Mum remembers, when they lived up Russell Street, if any of them had an accident, Gran would say “Quick, up the “orspidal”, as fast as your legs will carry you!” As Addenbrookes was in Trumpington Street then, it wasn’t far to run. Gran had worked for Turner the magistrate (who officiated at her divorce from ‘Broomy’ as they affectionately labelled him) so on the break up of her marriage Mr. Turner kindly housed them at no.95 Oxford Road “for as long as she lived”! (On her death the house was bought (very reduced in price) by Bill.)
So at last, when I was five and starting Richmond Road Infants School, the war ended and my father came home a hero, with his medals and stick with the silver knob on top. We used to play with gas masks on our faces, pretending we were Mickey Mouse, now that they had no use for gas attacks.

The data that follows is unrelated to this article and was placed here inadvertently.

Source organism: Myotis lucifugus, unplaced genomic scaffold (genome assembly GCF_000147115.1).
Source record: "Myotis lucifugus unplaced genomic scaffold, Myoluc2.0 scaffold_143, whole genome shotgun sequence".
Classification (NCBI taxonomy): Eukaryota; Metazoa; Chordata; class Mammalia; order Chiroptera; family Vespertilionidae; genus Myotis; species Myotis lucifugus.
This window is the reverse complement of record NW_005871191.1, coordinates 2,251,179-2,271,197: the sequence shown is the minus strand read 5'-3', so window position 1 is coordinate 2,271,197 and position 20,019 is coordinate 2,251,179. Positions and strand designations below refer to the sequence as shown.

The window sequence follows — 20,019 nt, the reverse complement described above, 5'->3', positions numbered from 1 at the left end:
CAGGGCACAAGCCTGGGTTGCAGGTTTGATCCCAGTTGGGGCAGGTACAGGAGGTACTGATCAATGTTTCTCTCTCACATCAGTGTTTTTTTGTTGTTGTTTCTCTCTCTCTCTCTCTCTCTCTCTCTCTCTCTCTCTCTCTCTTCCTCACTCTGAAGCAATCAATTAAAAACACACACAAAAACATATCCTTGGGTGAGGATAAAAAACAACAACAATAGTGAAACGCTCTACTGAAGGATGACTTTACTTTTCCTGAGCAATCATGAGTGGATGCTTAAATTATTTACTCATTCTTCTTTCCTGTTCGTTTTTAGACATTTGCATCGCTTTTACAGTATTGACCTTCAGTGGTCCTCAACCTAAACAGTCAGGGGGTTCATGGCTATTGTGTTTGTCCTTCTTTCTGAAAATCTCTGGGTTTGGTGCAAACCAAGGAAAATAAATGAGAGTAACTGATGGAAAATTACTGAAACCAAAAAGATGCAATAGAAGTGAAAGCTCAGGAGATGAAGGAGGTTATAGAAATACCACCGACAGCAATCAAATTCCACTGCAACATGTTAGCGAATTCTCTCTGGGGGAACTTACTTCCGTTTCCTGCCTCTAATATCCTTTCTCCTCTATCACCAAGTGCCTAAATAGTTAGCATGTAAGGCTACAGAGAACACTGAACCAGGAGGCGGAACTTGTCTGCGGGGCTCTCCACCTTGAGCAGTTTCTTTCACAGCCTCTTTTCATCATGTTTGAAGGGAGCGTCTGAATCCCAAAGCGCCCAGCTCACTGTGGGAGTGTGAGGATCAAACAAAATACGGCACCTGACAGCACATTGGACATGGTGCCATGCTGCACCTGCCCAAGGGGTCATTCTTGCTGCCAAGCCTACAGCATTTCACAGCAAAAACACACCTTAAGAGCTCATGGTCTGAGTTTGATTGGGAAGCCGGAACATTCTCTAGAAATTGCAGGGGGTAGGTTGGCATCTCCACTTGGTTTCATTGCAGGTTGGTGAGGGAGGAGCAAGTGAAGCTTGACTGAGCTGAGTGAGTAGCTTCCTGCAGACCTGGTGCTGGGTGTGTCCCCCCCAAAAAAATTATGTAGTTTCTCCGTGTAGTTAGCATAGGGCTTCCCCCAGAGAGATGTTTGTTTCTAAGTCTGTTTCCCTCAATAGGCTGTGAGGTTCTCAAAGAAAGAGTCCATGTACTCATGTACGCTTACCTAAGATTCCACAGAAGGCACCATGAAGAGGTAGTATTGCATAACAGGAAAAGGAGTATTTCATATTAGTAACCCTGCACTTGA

I don’t want to just record facts and dates in this essay but I would prefer to write a piece with the portrayal of the memories and atmosphere about this time. I sometimes drive down Oxford Road, Windsor and Richmond Roads. I immediately feel the security of the happy years of my childhood. Our house at 110 [Oxford Road] , called ‘Fredaville’, was a usual bay-windowed one, with the ‘front room’ kept tidy and the best furniture in it. We sat there in the sunshine and never messed it up. Our play area was the ‘back room’. It had no bright sunlight streaming in the windows; old chairs, brown worn lino on the floor, and a big old radio by the window in a cupboard. This was our only means of keeping in touch with news, music and comedy and I remember the feeling of dread shown by the grown-ups listening for news on how the war was going. We could be taken over, (with the rest of the world) by the evil dictator, Hitler, our fathers killed , our houses bombed and all of us blown to pieces.